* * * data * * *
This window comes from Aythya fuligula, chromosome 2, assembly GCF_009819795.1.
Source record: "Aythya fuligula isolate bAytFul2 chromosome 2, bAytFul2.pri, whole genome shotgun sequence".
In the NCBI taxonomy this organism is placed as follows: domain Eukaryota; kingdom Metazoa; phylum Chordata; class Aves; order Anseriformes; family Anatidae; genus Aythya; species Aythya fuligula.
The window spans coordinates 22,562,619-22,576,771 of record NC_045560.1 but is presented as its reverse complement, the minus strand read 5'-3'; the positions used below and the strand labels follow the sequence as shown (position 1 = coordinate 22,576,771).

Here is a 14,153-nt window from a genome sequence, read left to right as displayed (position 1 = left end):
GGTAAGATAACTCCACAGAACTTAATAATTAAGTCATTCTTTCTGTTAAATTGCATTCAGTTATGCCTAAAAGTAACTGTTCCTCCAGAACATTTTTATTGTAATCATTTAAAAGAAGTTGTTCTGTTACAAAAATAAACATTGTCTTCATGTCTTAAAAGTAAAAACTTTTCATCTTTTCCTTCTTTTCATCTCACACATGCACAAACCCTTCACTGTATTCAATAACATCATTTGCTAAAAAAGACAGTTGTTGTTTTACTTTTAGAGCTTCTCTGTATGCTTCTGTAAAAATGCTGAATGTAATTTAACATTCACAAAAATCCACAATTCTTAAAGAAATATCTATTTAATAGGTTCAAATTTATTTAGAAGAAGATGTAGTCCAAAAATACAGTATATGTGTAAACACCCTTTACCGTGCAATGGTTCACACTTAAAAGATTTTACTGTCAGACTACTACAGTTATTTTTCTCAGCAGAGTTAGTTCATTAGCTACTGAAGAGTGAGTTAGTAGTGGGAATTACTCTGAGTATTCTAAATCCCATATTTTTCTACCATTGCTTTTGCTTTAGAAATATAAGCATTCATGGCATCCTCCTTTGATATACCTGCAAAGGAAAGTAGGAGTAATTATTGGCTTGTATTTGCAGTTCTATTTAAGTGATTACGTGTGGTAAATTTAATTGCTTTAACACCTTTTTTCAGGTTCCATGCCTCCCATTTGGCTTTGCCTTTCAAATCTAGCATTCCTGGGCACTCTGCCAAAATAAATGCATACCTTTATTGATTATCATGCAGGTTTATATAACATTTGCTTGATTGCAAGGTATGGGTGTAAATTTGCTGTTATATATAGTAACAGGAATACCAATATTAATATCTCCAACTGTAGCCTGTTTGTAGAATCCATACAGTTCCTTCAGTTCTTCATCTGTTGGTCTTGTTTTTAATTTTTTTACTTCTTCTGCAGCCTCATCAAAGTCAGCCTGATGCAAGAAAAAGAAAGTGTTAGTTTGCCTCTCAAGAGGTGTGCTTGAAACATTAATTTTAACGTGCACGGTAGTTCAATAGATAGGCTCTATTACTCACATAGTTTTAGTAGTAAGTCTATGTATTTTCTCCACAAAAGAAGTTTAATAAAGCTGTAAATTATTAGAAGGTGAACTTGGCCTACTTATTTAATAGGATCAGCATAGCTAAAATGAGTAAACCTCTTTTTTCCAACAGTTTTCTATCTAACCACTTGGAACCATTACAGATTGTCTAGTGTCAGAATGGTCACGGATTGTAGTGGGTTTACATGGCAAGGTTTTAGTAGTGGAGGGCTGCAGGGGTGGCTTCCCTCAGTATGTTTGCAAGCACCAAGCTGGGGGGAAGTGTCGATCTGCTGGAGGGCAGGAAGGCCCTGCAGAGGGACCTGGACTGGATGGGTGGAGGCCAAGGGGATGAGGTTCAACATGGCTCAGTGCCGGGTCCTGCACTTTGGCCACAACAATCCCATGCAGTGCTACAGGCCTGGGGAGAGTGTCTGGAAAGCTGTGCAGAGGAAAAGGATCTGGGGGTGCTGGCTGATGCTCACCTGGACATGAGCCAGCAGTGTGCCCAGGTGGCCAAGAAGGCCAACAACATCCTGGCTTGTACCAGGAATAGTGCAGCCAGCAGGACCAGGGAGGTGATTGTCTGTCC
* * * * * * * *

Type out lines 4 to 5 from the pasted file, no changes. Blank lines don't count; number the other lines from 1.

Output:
The window spans coordinates 22,562,619-22,576,771 of record NC_045560.1 but is presented as its reverse complement, the minus strand read 5'-3'; the positions used below and the strand labels follow the sequence as shown (position 1 = coordinate 22,576,771).

Here is a 14,153-nt window from a genome sequence, read left to right as displayed (position 1 = left end):